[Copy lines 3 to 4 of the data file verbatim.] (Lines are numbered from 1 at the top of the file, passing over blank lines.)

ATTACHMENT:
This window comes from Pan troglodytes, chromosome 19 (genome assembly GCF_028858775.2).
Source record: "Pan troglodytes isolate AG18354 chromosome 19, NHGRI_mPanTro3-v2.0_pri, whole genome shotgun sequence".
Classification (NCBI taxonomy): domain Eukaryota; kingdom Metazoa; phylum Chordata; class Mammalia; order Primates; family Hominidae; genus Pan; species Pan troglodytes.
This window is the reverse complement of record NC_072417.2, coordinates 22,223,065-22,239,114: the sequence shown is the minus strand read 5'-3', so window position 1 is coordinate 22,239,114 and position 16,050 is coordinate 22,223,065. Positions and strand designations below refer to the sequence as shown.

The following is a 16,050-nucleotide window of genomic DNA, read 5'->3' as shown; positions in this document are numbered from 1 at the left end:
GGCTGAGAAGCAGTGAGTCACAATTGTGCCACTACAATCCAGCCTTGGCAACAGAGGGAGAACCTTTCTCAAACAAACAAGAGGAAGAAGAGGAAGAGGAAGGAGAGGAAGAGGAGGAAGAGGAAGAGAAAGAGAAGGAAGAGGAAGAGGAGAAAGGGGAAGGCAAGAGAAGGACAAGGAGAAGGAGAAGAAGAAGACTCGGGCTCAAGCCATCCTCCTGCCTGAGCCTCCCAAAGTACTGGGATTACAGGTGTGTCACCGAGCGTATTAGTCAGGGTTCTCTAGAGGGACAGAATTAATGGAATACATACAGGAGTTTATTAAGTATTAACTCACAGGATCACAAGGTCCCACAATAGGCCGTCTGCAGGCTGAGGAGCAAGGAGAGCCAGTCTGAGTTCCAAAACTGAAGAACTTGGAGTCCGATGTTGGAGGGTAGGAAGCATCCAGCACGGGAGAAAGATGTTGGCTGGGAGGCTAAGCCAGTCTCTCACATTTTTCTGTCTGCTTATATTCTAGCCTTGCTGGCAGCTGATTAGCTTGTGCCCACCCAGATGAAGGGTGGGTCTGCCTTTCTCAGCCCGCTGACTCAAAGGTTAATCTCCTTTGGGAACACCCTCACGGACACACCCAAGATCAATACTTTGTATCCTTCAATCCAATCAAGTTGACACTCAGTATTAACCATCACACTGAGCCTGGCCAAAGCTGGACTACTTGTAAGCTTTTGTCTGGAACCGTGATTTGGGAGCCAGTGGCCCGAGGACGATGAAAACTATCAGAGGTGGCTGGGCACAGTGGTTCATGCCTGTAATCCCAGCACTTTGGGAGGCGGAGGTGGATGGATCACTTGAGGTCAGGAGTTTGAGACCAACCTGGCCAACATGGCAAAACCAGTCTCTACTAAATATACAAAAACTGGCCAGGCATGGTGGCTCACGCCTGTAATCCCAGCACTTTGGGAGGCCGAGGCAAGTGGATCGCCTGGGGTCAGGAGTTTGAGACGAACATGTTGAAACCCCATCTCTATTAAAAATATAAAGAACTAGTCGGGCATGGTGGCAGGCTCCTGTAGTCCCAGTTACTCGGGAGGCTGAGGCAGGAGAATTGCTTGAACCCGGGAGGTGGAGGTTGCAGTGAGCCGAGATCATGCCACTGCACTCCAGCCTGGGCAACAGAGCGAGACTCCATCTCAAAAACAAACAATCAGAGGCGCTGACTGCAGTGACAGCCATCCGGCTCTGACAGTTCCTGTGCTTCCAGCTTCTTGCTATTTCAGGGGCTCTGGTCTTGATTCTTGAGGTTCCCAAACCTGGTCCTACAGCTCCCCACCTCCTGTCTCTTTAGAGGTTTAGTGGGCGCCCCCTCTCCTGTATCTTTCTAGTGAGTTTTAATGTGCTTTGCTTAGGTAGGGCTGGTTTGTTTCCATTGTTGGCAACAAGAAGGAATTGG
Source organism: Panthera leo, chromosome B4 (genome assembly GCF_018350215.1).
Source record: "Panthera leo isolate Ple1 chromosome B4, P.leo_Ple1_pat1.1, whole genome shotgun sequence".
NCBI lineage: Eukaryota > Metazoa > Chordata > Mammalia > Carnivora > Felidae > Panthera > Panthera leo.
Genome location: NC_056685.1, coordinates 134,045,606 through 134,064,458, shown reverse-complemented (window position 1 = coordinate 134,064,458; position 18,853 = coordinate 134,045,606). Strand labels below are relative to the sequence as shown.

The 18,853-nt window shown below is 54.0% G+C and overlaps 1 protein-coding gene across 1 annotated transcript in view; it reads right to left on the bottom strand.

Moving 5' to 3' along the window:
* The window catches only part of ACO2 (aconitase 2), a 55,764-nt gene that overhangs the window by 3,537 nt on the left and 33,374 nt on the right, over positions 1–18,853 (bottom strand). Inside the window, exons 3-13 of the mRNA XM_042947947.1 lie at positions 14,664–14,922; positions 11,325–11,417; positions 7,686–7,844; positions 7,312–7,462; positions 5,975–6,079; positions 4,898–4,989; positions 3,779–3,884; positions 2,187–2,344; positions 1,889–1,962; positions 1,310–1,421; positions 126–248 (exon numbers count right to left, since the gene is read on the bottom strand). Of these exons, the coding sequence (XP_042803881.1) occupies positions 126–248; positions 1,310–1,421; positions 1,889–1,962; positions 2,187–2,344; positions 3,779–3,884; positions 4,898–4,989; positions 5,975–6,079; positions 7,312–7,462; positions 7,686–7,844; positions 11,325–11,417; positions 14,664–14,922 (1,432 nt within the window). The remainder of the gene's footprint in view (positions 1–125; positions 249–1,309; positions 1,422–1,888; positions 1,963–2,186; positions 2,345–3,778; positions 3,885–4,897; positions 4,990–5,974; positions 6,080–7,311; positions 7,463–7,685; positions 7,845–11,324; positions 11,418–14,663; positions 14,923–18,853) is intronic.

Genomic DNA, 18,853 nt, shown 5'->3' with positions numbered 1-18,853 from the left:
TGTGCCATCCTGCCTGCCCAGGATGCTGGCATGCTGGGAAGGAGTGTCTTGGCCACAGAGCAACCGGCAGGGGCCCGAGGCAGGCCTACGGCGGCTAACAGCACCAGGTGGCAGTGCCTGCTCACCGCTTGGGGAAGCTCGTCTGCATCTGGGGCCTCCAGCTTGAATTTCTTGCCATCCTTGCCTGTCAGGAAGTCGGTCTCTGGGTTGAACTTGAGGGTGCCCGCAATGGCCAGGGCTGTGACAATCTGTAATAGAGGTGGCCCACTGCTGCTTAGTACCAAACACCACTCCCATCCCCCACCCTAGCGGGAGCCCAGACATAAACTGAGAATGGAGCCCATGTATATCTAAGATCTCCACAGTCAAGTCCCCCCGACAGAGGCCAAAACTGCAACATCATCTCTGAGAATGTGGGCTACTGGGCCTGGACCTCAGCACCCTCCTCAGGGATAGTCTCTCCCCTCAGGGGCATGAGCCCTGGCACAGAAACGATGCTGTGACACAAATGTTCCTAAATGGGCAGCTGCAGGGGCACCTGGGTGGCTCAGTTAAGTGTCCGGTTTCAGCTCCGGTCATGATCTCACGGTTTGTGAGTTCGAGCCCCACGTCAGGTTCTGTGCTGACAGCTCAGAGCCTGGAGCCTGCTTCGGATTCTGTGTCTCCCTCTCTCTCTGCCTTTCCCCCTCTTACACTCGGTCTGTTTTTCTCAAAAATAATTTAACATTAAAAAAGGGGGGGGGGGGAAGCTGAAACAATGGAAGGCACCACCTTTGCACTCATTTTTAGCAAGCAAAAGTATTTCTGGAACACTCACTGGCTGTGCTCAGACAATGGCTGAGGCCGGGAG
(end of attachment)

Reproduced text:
Classification (NCBI taxonomy): domain Eukaryota; kingdom Metazoa; phylum Chordata; class Mammalia; order Primates; family Hominidae; genus Pan; species Pan troglodytes.
This window is the reverse complement of record NC_072417.2, coordinates 22,223,065-22,239,114: the sequence shown is the minus strand read 5'-3', so window position 1 is coordinate 22,239,114 and position 16,050 is coordinate 22,223,065. Positions and strand designations below refer to the sequence as shown.